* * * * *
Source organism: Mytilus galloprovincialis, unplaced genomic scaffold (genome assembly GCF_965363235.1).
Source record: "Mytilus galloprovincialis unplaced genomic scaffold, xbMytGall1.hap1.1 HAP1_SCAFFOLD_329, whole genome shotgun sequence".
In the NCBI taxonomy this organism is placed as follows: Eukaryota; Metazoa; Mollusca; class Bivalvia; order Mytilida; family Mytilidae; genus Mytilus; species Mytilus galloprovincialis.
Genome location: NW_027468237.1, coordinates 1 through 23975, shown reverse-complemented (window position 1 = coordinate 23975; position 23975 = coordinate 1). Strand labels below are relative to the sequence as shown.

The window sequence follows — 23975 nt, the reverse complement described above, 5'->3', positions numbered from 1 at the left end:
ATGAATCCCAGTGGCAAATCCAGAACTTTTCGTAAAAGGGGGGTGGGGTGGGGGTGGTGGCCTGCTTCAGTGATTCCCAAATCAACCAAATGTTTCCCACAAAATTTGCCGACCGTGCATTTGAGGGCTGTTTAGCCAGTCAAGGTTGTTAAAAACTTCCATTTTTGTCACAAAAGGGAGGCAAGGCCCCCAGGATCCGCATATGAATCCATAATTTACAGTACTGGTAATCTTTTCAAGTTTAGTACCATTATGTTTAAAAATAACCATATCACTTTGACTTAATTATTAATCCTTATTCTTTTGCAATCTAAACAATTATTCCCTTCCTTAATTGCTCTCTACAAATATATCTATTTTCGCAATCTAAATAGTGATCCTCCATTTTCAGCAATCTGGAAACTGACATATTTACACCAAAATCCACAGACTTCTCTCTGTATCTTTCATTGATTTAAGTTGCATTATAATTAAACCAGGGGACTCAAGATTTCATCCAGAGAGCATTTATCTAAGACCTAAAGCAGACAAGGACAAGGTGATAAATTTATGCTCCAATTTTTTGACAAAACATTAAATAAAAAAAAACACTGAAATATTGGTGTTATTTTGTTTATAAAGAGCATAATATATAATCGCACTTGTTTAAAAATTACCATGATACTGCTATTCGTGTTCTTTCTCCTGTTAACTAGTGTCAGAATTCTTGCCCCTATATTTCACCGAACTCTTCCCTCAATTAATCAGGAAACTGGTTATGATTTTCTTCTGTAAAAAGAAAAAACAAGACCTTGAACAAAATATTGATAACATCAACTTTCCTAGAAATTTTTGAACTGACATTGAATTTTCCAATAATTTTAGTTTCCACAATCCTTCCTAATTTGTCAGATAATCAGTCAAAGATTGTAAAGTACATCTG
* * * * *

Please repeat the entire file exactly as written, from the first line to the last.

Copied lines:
Source organism: Mytilus galloprovincialis, unplaced genomic scaffold (genome assembly GCF_965363235.1).
Source record: "Mytilus galloprovincialis unplaced genomic scaffold, xbMytGall1.hap1.1 HAP1_SCAFFOLD_329, whole genome shotgun sequence".
In the NCBI taxonomy this organism is placed as follows: Eukaryota; Metazoa; Mollusca; class Bivalvia; order Mytilida; family Mytilidae; genus Mytilus; species Mytilus galloprovincialis.
Genome location: NW_027468237.1, coordinates 1 through 23975, shown reverse-complemented (window position 1 = coordinate 23975; position 23975 = coordinate 1). Strand labels below are relative to the sequence as shown.

The window sequence follows — 23975 nt, the reverse complement described above, 5'->3', positions numbered from 1 at the left end:
ATGAATCCCAGTGGCAAATCCAGAACTTTTCGTAAAAGGGGGGTGGGGTGGGGGTGGTGGCCTGCTTCAGTGATTCCCAAATCAACCAAATGTTTCCCACAAAATTTGCCGACCGTGCATTTGAGGGCTGTTTAGCCAGTCAAGGTTGTTAAAAACTTCCATTTTTGTCACAAAAGGGAGGCAAGGCCCCCAGGATCCGCATATGAATCCATAATTTACAGTACTGGTAATCTTTTCAAGTTTAGTACCATTATGTTTAAAAATAACCATATCACTTTGACTTAATTATTAATCCTTATTCTTTTGCAATCTAAACAATTATTCCCTTCCTTAATTGCTCTCTACAAATATATCTATTTTCGCAATCTAAATAGTGATCCTCCATTTTCAGCAATCTGGAAACTGACATATTTACACCAAAATCCACAGACTTCTCTCTGTATCTTTCATTGATTTAAGTTGCATTATAATTAAACCAGGGGACTCAAGATTTCATCCAGAGAGCATTTATCTAAGACCTAAAGCAGACAAGGACAAGGTGATAAATTTATGCTCCAATTTTTTGACAAAACATTAAATAAAAAAAAACACTGAAATATTGGTGTTATTTTGTTTATAAAGAGCATAATATATAATCGCACTTGTTTAAAAATTACCATGATACTGCTATTCGTGTTCTTTCTCCTGTTAACTAGTGTCAGAATTCTTGCCCCTATATTTCACCGAACTCTTCCCTCAATTAATCAGGAAACTGGTTATGATTTTCTTCTGTAAAAAGAAAAAACAAGACCTTGAACAAAATATTGATAACATCAACTTTCCTAGAAATTTTTGAACTGACATTGAATTTTCCAATAATTTTAGTTTCCACAATCCTTCCTAATTTGTCAGATAATCAGTCAAAGATTGTAAAGTACATCTG